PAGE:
A news service for the people of Michigan from the Mackinac Center for Public Policy

House Speaker John Boehner, R-Ohio, scrapped a vote late Thursday on a plan to prevent tax increases on Americans making under $1 million a year, leading to a fight between Congressional Republicans and several groups favoring smaller government.

Americans for Tax Reform, a group led by Grover Norquist that asks elected officials to pledge not to raise taxes, had said the vote would not violate the pledge to taxpayers since the “sole purpose” of the bill is to prevent tax hikes. The House has already voted to extend all income tax rates.

"When viewed with this in mind, and considering this tax bill contains no tax increases of any kind — in fact, it permanently prevents them — matters become more clear,” ATR tax policy expert Ryan Ellis told The Hill.

All eight current Michigan Republican House of Representative members have pledged to oppose bills that would increase overall taxes. All nine Republican House members from Michigan elected in November have pledged to oppose tax hikes. They are: Dan Benishek, R-Crystal Falls; Bill Huizenga, R-Zeeland; Justin Amash, R-Cascade Township; Dave Camp, R-Midland; Fred Upton, R-St. Joseph; Tim Walberg, R-Tipton; Mike Rogers, R-Brighton; Candice Miller, R-Harrison Township; and Kerry Bentivolio, R-Milford.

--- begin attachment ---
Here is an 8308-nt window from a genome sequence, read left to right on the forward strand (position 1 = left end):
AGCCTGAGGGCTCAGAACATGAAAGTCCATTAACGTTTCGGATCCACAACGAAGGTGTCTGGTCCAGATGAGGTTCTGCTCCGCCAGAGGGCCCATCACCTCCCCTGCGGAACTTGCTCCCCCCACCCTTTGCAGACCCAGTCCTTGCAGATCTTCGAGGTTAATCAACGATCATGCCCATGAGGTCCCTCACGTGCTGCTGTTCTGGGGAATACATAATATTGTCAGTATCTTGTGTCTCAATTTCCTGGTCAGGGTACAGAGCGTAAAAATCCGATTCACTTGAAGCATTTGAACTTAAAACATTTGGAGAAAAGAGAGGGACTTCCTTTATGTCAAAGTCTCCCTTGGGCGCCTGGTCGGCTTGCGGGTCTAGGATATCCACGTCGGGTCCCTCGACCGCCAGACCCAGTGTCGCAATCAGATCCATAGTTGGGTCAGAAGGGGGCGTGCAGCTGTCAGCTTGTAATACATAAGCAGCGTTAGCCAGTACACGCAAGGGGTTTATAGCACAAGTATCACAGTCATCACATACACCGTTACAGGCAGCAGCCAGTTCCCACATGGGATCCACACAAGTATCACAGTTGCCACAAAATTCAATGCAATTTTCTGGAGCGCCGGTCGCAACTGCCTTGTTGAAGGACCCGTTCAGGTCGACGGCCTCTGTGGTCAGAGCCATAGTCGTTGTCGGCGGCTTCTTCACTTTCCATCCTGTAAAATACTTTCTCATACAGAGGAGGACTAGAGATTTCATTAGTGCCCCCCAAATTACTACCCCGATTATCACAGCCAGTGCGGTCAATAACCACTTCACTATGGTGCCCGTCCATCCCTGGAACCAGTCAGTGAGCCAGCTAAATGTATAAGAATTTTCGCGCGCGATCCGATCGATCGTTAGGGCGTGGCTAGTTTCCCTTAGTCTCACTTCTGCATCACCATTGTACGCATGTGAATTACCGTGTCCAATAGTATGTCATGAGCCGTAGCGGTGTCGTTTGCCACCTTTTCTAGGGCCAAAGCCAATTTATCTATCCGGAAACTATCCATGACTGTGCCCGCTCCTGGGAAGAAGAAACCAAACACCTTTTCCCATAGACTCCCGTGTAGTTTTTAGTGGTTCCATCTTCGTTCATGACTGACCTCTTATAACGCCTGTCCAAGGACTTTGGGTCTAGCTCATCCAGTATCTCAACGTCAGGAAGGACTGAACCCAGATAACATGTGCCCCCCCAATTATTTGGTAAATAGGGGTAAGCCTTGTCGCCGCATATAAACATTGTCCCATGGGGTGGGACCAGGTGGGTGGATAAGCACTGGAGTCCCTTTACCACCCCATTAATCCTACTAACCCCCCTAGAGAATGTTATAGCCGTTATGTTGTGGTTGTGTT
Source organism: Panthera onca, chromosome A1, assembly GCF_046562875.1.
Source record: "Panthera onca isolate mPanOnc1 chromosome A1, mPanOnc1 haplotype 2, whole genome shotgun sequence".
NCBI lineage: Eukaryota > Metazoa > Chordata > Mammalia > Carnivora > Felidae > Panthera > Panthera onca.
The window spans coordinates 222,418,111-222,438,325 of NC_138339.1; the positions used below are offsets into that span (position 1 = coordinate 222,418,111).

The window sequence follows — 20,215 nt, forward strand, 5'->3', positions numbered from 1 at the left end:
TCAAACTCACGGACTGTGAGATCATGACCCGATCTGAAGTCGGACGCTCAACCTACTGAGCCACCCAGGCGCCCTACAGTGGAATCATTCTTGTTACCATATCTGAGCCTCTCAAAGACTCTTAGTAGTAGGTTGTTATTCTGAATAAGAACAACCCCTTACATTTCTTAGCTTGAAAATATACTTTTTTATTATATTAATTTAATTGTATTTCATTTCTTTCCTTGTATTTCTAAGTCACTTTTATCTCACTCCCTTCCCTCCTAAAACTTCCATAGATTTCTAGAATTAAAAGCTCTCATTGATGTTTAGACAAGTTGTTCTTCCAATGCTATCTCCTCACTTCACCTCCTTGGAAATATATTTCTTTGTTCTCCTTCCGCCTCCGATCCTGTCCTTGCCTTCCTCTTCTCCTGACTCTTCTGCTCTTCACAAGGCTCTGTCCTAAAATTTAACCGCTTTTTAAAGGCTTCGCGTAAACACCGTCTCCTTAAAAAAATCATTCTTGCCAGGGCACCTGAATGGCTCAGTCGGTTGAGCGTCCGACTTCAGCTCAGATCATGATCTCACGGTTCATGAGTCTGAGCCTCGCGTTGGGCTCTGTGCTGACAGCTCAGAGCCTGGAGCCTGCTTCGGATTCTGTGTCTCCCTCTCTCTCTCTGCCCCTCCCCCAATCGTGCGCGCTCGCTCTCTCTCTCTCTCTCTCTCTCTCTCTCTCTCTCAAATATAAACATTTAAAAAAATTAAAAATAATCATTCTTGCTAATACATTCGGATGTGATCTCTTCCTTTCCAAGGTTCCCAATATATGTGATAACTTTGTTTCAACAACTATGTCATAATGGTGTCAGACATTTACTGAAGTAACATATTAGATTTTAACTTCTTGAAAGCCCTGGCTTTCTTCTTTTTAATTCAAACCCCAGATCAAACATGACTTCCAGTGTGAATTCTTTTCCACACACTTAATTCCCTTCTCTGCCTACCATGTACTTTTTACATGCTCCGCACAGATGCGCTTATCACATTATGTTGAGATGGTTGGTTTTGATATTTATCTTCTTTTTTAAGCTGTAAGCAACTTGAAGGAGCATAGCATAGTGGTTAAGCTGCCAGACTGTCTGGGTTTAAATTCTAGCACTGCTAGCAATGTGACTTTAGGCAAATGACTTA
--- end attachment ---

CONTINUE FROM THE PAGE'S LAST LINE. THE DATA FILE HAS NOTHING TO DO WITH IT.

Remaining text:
Two small-government groups had argued against the bill.

"America's coming fiscal crisis is a result of overspending, not under-taxing. Allowing a tax increase to hit a certain segment of Americans and small businesses is not a solution; it is a political ploy,” said Heritage Action, the grassroots arm of the Heritage Foundation.

“On the substance, this bill is anti-growth. It increases tax rates for those making over $1 million while also raising taxes on capital gains and dividends. We don't buy into the Washington-speak, suggesting that these are actually tax cuts,” said the Club For Growth, a free-market advocacy group.

President Barack Obama and the Democratic-controlled Senate had pledged to reject the bill. Republicans could not garner enough support to bring the so-called "Plan B" up for a vote so Congress recessed for the holiday.

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See also:

Fiscal Cliff Could Hit Michigan Hard

Are You Prepared for 'Taxmageddon'?

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